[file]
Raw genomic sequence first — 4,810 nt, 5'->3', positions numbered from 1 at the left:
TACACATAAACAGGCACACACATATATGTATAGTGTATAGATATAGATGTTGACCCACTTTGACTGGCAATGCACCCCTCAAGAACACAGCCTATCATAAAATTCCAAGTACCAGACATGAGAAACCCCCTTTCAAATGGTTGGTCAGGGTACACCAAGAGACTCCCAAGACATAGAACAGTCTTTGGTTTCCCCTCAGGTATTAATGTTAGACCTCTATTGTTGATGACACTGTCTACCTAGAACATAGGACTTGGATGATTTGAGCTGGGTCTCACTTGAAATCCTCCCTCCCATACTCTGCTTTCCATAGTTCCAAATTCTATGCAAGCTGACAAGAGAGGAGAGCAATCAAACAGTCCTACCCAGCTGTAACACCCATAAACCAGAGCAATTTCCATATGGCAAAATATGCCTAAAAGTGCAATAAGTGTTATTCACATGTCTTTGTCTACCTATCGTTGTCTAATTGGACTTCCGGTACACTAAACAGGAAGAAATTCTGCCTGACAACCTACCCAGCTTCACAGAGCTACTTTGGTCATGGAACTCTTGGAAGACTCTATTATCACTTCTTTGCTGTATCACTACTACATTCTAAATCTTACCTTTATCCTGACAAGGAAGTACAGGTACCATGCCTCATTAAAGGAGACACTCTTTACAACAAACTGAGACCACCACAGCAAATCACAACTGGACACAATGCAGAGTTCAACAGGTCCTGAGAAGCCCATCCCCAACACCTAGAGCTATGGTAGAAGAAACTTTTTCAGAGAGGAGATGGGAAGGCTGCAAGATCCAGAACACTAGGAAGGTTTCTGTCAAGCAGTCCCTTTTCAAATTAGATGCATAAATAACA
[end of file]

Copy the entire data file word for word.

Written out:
Raw genomic sequence first — 4,810 nt, 5'->3', positions numbered from 1 at the left:
TACACATAAACAGGCACACACATATATGTATAGTGTATAGATATAGATGTTGACCCACTTTGACTGGCAATGCACCCCTCAAGAACACAGCCTATCATAAAATTCCAAGTACCAGACATGAGAAACCCCCTTTCAAATGGTTGGTCAGGGTACACCAAGAGACTCCCAAGACATAGAACAGTCTTTGGTTTCCCCTCAGGTATTAATGTTAGACCTCTATTGTTGATGACACTGTCTACCTAGAACATAGGACTTGGATGATTTGAGCTGGGTCTCACTTGAAATCCTCCCTCCCATACTCTGCTTTCCATAGTTCCAAATTCTATGCAAGCTGACAAGAGAGGAGAGCAATCAAACAGTCCTACCCAGCTGTAACACCCATAAACCAGAGCAATTTCCATATGGCAAAATATGCCTAAAAGTGCAATAAGTGTTATTCACATGTCTTTGTCTACCTATCGTTGTCTAATTGGACTTCCGGTACACTAAACAGGAAGAAATTCTGCCTGACAACCTACCCAGCTTCACAGAGCTACTTTGGTCATGGAACTCTTGGAAGACTCTATTATCACTTCTTTGCTGTATCACTACTACATTCTAAATCTTACCTTTATCCTGACAAGGAAGTACAGGTACCATGCCTCATTAAAGGAGACACTCTTTACAACAAACTGAGACCACCACAGCAAATCACAACTGGACACAATGCAGAGTTCAACAGGTCCTGAGAAGCCCATCCCCAACACCTAGAGCTATGGTAGAAGAAACTTTTTCAGAGAGGAGATGGGAAGGCTGCAAGATCCAGAACACTAGGAAGGTTTCTGTCAAGCAGTCCCTTTTCAAATTAGATGCATAAATAACA